Break down the challenges, benefits of hyper-converged infrastructure
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Data center managers face a steady stream of new demands on existing compute, storage and networking resources,...
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while aiming to minimize costs and administrative overhead. This is no small feat.
Web companies, such as Google, Facebook and Amazon, have identified ways to create and sustain large-scale compute, storage and network services. Some of the same characteristics of Web-scale system design are influencing hyper-converged infrastructure (HCI).
Hyper-converged infrastructure is a hardware and software platform that integrates computer, storage and networking resources in commodity hardware. It is closely related to converged infrastructure with integrated hypervisor virtualization, and is touted as a way to avoid the complexities involved in IT scalability within a customized IT environment.
An HCI architecture tightly integrates storage with compute systems rather than relying on storage area networking or network-attached storage. Hyper-converged infrastructure is distributed and horizontally scalable; additional nodes are added to a cluster as resource requirements grow so that existing hardware need not be replaced with larger servers. HCI is typically based on the x86 processor architecture.
Combining compute, storage and network hardware in a single rack unit is useful, but virtualizing those resources generates more value. An HCI product puts the idea of software-defined infrastructure into use. Processors and storage are virtualized and allocated according to the needs of specific operations. This helps improve overall utilization of resources. While server virtualization has helped optimize the use of compute resources for decades, storage optimization has not always been easy.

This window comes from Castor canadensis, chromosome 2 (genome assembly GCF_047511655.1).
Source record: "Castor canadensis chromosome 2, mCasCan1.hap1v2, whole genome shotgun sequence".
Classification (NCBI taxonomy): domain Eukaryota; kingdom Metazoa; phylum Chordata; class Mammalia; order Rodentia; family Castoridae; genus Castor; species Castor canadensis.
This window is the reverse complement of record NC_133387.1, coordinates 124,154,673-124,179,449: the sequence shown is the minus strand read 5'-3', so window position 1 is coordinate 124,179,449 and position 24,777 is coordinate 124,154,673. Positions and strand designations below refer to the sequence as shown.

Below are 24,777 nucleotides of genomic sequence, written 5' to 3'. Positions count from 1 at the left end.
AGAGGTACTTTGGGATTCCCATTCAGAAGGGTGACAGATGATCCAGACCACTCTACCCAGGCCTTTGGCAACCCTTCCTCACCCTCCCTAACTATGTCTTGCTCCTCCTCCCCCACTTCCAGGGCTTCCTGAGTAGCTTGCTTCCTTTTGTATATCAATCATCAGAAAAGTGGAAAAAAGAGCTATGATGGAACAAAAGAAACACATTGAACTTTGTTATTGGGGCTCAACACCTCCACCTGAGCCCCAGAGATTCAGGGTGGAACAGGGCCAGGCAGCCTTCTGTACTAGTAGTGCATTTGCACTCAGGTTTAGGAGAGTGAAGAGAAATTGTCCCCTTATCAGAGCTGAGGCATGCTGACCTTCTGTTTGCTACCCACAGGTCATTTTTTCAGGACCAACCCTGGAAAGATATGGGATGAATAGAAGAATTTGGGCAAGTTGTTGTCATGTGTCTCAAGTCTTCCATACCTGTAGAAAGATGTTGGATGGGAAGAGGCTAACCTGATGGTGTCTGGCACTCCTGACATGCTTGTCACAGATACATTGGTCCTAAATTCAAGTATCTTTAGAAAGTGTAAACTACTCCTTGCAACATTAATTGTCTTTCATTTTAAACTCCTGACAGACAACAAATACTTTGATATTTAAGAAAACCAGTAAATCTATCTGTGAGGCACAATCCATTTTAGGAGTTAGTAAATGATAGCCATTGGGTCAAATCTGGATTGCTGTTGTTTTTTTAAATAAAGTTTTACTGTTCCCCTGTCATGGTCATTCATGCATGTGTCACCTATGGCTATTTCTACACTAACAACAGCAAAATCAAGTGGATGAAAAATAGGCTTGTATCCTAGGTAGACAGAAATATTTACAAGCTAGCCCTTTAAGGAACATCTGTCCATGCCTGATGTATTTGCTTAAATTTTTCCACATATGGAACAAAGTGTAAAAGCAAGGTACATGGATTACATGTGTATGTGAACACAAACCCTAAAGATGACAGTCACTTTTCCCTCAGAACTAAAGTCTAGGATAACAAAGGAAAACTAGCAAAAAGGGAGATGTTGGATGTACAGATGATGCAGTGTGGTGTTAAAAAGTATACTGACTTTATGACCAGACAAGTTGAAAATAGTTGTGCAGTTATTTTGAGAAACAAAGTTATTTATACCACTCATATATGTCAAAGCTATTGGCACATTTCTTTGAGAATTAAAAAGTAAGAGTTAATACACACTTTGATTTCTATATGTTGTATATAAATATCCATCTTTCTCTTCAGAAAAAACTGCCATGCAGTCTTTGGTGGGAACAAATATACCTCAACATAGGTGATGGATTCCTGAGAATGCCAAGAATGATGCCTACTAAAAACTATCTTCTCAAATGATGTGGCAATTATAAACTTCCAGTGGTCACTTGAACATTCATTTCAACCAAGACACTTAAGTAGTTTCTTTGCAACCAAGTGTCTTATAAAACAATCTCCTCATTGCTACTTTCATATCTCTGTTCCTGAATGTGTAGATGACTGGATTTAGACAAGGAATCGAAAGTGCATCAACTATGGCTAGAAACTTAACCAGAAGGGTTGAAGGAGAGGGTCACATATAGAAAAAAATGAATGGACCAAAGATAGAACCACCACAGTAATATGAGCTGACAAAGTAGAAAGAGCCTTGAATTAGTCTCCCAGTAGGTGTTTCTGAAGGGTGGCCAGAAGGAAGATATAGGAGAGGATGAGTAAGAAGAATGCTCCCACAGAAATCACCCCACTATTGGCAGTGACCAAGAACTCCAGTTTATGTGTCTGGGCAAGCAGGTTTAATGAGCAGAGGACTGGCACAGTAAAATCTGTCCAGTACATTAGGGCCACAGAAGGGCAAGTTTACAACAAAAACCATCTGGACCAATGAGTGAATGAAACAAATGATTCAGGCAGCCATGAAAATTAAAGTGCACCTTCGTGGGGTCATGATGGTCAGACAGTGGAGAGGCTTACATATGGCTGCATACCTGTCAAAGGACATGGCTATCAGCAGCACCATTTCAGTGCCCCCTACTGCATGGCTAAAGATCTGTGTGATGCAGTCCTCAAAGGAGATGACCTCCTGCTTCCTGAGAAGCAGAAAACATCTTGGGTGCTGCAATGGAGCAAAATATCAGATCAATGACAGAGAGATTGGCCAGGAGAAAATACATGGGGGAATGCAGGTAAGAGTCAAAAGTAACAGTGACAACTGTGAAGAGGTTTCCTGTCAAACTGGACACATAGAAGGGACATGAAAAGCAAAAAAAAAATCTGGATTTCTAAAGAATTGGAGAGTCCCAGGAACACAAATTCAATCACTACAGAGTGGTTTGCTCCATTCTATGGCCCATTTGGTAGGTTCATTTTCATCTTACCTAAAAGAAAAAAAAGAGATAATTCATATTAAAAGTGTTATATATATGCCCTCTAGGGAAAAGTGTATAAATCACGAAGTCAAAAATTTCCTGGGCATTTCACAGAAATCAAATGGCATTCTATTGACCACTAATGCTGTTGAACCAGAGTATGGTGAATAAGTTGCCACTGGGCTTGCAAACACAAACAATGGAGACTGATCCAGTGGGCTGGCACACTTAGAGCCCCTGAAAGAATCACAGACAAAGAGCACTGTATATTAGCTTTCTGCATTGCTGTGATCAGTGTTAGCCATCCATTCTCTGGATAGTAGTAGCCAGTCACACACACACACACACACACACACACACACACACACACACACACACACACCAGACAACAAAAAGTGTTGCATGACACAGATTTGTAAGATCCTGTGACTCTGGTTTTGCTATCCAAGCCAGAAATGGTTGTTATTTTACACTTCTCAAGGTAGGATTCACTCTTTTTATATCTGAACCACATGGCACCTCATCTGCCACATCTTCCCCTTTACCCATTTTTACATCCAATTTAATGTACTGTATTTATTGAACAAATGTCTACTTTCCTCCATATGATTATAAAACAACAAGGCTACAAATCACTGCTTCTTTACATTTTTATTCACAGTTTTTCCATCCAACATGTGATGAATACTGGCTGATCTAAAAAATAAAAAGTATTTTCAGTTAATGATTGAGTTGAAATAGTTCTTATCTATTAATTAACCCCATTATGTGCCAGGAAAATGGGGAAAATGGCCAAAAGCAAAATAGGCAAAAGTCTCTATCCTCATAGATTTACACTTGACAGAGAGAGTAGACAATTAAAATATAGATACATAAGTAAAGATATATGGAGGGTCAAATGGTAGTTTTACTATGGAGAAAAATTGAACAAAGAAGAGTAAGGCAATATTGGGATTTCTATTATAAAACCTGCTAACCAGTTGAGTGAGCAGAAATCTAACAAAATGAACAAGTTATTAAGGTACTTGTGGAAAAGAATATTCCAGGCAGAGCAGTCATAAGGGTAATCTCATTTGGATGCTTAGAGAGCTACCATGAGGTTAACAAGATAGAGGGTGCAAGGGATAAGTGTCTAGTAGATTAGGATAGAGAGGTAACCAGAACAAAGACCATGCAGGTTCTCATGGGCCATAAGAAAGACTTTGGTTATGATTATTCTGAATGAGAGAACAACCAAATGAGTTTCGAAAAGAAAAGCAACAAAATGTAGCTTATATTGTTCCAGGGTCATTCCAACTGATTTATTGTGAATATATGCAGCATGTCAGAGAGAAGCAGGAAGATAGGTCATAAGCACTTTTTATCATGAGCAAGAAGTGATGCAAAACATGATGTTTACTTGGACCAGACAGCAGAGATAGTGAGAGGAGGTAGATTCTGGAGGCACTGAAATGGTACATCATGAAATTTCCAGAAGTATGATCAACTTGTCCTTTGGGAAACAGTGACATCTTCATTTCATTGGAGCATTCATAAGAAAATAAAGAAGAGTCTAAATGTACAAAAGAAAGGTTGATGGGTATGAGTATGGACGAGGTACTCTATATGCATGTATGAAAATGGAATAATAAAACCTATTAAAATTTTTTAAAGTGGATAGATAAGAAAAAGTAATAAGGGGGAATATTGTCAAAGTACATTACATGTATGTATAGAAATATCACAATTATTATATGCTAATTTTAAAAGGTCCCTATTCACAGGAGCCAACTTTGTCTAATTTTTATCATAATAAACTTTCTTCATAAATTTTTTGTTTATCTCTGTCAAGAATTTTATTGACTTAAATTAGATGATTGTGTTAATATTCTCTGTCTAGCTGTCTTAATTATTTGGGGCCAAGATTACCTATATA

It is relatively easy today to create virtual servers. Working with logical unit numbers, storage volumes and other lower-level storage components and abstractions, however, can slow deployment of a virtual server. The software designed for managing hyper-converged infrastructure integrates server and storage virtualization management. Plus, it reduces the administrative overhead typical of less integrated infrastructure approaches.
The Capex case
A hyper-converged infrastructure offers several notable benefits. For large organizations, this approach simplifies capital expenditure (Capex) planning for scalable IT.
Although Capex might still require a planning horizon of two to three years, it is a simple matter to incrementally add more capacity to a hyper-converged environment. There is no need to purchase for peak expected capacity initially if that peak demand is not anticipated for a year or more. This is a key advantage of horizontal IT scalability over vertical scaling-up, wherein IT administrators increase the capacity of the existing node or swap it out for a bigger, more powerful server.
Smaller organizations, too, can benefit from HCI. Storage management overhead will be lower. Companies that adopt a software-defined approach can benefit from DevOps, the management practice that focuses on automating infrastructure management and supporting continuous delivery of software improvements to applications.